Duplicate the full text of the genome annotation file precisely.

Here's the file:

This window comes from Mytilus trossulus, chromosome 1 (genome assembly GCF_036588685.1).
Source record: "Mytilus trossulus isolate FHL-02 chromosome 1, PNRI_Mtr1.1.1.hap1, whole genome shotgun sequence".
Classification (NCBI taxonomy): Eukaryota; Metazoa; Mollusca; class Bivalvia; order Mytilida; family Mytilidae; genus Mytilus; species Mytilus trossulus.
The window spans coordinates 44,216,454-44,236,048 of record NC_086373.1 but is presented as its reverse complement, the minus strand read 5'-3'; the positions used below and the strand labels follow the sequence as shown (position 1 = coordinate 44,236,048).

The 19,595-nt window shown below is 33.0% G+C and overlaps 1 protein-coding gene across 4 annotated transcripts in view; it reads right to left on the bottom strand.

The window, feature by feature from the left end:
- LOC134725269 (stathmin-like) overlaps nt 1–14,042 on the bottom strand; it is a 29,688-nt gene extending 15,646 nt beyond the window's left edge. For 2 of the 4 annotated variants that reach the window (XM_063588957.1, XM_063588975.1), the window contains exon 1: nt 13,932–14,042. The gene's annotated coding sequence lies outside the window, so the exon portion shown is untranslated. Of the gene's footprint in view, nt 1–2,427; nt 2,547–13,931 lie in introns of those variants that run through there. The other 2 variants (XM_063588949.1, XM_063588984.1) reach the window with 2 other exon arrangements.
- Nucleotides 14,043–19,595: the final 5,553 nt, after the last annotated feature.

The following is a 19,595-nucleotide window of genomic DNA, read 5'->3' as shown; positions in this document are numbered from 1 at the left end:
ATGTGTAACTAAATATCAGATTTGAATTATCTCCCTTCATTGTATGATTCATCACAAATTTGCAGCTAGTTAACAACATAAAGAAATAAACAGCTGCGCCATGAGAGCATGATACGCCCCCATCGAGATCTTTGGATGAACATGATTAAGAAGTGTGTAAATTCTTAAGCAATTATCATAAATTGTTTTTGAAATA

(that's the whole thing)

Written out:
This window comes from Mytilus trossulus, chromosome 1 (genome assembly GCF_036588685.1).
Source record: "Mytilus trossulus isolate FHL-02 chromosome 1, PNRI_Mtr1.1.1.hap1, whole genome shotgun sequence".
Classification (NCBI taxonomy): Eukaryota; Metazoa; Mollusca; class Bivalvia; order Mytilida; family Mytilidae; genus Mytilus; species Mytilus trossulus.
The window spans coordinates 44,216,454-44,236,048 of record NC_086373.1 but is presented as its reverse complement, the minus strand read 5'-3'; the positions used below and the strand labels follow the sequence as shown (position 1 = coordinate 44,236,048).

The 19,595-nt window shown below is 33.0% G+C and overlaps 1 protein-coding gene across 4 annotated transcripts in view; it reads right to left on the bottom strand.

The window, feature by feature from the left end:
- LOC134725269 (stathmin-like) overlaps nt 1–14,042 on the bottom strand; it is a 29,688-nt gene extending 15,646 nt beyond the window's left edge. For 2 of the 4 annotated variants that reach the window (XM_063588957.1, XM_063588975.1), the window contains exon 1: nt 13,932–14,042. The gene's annotated coding sequence lies outside the window, so the exon portion shown is untranslated. Of the gene's footprint in view, nt 1–2,427; nt 2,547–13,931 lie in introns of those variants that run through there. The other 2 variants (XM_063588949.1, XM_063588984.1) reach the window with 2 other exon arrangements.
- Nucleotides 14,043–19,595: the final 5,553 nt, after the last annotated feature.

The following is a 19,595-nucleotide window of genomic DNA, read 5'->3' as shown; positions in this document are numbered from 1 at the left end:
ATGTGTAACTAAATATCAGATTTGAATTATCTCCCTTCATTGTATGATTCATCACAAATTTGCAGCTAGTTAACAACATAAAGAAATAAACAGCTGCGCCATGAGAGCATGATACGCCCCCATCGAGATCTTTGGATGAACATGATTAAGAAGTGTGTAAATTCTTAAGCAATTATCATAAATTGTTTTTGAAATA